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Covid-19 different from Tiananmen, China won’t be able to tide over crisis: Ex-NSA Menon

Former NSA Shivshankar Menon says impact of Covid will lead to “huge reputational loss” for China as well as other countries. He also cautions India against aligning with US or China. 

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New Delhi: China will not be able to tide over the coronavirus crisis like it did with the 1989 Tiananmen Square episode, former National Security Advisor (NSA) Shivshankar Menon said Wednesday, adding that the impact of Covid-19 will continue to “simmer” leading to a “huge reputational loss” for China as well as other countries.  

“This is going to simmer, this is not like Tiananmen. This is a very different situation,” Menon said. “It’s a huge reputational loss for China. Bigger the country, the bigger the loss of reputation. The Chinese have developed a reputation over the years, which now has been turned against them. Reputation will be used as a stick to beat China with.”  

Menon, who is also a former foreign secretary, was speaking at an online seminar hosted by the Institute of Chinese Studies (ICS). ThePrint was the media partner for the seminar — Looking at Post-COVID World: The China Dimension.   

According to Menon, who is also chairman of the ICS advisory board, the pandemic has also shown the “nervousness” with which governments and leaders around the world have dealt with the massive crisis, be it in their individual capacities or at the multilateral stage of the G20 or the UN.  

“If you look at the level of rhetoric, the shriller the rhetoric, the higher the claims of victory the more it sounds to me that they (world leaders) are really nervous, that they really don’t know what they are doing,” Menon said.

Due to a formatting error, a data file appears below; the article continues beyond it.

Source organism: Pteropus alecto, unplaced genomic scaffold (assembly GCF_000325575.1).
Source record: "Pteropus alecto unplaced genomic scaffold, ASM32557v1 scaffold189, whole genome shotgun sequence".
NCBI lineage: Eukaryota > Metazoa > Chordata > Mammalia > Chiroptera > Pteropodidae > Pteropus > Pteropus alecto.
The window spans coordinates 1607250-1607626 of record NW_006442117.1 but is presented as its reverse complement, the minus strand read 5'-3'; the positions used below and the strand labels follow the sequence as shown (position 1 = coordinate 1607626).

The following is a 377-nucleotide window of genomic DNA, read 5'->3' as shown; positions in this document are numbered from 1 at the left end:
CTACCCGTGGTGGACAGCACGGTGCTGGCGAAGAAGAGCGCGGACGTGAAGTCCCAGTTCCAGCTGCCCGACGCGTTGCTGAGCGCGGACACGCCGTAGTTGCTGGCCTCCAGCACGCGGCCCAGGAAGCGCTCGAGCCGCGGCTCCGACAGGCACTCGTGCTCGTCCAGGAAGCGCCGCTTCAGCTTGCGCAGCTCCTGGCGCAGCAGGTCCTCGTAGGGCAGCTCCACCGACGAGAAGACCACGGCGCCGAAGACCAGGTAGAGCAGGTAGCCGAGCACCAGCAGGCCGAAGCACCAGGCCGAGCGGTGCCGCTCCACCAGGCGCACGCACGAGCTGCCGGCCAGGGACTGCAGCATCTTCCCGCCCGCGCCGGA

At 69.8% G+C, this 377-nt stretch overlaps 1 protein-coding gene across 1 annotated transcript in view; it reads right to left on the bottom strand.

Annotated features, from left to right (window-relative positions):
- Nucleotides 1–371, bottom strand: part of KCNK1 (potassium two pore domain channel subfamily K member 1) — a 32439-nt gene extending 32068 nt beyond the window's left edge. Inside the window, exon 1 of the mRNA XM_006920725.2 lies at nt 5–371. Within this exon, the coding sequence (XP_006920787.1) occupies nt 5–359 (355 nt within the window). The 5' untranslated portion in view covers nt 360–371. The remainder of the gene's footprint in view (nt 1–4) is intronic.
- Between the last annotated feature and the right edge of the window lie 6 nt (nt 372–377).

“There is a shouting match that is going on between the leaders now. They are not working together. You saw the G20, you saw the UNSC, they are not managing to work together.”  

Also read: Pressure mounts on India to call out China for Covid as it readies to take lead role at WHO

Growing US-China tensions 

On the growing tensions between the US and China, especially over the origin of the virus, Menon said the problems between these major powers had been rising even before the outbreak of the pandemic.  

He, however, added that the US narrative on the origin of the virus will continue to rage until the US presidential elections scheduled to take place in November this year. 

“I think we need to wait until the US elections … There is a bipartisan consensus in the US on China and it is much harsher than it has been for a very long time. So no matter what happens in the US elections there is no going back,” the former foreign secretary added.  

Menon also said despite these rising tensions between Washington and Beijing, both will find it “painful” to decouple themselves from their economic bonding.  

“Let’s not forget they are also tied to each other like the Siamese twins on the economic side and that decoupling will be really painful for both of them. There will come a time when they will follow their economic interests,” he added.  

Also read: Modi had turned his back on NAM and SAARC. Covid brings them back on his table

On Covid-19 economic front

Comparing the pandemic with the 2008-09 financial meltdown crisis, Menon said, “Unlike in 2008-end and the beginning of 2009 when for most of the powers, their leadership was secure, they knew they were either going to be there or that they were not going to be there and so they could do the right thing without any fear of any effects on their political future… Today you have an issue, which frankly, the leaders don’t understand… there isn’t a kind of scientific or expert advice that you have experience of in the economic field.” 

He said for India the challenge will be to see “where the money goes” citing the $60 billion limit that the Modi government has set for coronavirus-related relief.  

“Ultimately you will have to see what people do with their money. Why are we (India) running such a huge trade deficit with China? This is because Indians are spending their money in China buying things. That’s where I would look six months from now,” he added. 

He also cautioned against India aligning with the US or with China.  

“Nobody shares our interest entirely … I don’t see any alliance really working for us. You need to position yourself where you have better relationships with both the US and China than they have with each other,” said Menon, who was also India’s former Beijing envoy from 2000-2003.

Also read: India to push for Pakistan’s blacklisting at FATF after Handwara & Keran terror attacks



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